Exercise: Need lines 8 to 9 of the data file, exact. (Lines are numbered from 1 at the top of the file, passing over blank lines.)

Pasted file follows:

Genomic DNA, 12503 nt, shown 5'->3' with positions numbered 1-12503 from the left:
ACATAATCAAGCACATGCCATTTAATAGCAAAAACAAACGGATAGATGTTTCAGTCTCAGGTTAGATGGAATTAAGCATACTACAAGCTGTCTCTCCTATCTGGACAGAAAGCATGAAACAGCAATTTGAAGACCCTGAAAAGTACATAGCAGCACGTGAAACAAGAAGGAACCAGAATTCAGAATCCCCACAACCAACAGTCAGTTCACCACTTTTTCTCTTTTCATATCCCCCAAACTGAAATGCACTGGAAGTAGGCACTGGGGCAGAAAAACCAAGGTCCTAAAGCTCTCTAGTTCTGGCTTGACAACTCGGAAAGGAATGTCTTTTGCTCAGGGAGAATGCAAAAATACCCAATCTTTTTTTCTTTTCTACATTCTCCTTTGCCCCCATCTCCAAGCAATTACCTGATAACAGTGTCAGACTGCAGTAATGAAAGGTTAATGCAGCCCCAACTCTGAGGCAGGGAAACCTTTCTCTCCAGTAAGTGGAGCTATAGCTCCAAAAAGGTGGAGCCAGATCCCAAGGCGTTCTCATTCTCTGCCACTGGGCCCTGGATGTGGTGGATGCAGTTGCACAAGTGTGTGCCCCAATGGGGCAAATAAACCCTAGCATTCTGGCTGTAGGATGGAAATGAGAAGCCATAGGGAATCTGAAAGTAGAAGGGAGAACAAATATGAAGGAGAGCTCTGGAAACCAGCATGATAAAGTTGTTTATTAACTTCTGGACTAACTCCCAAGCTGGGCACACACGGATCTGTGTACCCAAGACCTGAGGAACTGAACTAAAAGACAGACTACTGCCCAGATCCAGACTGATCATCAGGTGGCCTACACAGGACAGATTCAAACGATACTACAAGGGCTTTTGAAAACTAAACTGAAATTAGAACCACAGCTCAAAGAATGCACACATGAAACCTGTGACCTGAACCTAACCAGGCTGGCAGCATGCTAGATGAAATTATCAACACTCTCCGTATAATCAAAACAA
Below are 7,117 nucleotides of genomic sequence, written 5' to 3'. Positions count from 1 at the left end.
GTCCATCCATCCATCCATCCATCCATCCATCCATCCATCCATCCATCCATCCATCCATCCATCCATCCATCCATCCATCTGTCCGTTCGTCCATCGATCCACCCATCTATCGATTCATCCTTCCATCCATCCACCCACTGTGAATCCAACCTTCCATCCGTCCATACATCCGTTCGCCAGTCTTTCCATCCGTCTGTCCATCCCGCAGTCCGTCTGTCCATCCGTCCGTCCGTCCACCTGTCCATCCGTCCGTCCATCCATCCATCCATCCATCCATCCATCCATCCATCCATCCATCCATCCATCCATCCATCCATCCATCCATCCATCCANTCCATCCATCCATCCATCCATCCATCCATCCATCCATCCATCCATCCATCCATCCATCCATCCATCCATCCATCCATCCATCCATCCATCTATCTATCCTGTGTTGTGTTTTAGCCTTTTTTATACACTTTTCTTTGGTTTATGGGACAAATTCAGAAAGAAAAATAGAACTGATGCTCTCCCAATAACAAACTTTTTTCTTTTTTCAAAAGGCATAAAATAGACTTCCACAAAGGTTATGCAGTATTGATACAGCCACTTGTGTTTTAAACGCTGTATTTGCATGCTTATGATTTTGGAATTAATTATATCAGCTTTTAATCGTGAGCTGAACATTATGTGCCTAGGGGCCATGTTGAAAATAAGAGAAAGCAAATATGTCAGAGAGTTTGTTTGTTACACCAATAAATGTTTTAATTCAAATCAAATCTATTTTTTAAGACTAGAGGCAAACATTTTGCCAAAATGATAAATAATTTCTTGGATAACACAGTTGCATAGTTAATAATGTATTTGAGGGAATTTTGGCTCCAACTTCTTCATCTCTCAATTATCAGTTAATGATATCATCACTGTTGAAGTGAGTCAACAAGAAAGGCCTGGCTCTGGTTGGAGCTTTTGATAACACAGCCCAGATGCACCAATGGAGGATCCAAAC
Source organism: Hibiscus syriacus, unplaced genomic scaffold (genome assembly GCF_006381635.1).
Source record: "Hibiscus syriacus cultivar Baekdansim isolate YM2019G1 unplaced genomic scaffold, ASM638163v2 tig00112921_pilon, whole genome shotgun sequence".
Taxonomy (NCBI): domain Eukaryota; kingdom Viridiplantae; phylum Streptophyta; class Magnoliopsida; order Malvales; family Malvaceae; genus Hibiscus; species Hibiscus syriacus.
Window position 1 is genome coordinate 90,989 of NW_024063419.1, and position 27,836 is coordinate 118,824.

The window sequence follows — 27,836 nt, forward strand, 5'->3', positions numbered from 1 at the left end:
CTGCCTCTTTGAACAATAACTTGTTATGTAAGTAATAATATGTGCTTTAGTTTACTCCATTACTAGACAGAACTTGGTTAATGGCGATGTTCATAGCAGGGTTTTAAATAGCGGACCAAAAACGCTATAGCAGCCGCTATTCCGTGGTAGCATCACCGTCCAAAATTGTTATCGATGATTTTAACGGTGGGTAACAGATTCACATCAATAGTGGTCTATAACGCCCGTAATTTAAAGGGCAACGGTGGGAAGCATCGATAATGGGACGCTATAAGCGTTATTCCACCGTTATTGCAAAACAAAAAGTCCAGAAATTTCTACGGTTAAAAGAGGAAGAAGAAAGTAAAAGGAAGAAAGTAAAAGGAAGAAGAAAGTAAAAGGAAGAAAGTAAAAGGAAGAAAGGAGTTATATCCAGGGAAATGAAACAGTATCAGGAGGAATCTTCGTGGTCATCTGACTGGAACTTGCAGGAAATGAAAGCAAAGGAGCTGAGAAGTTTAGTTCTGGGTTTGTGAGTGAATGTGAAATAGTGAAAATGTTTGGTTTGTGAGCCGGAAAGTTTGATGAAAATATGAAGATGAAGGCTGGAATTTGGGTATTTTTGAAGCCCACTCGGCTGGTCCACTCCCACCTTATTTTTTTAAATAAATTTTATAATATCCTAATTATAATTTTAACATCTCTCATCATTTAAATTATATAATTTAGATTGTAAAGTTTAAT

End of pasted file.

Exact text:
Window position 1 is genome coordinate 90,989 of NW_024063419.1, and position 27,836 is coordinate 118,824.

The window sequence follows — 27,836 nt, forward strand, 5'->3', positions numbered from 1 at the left end: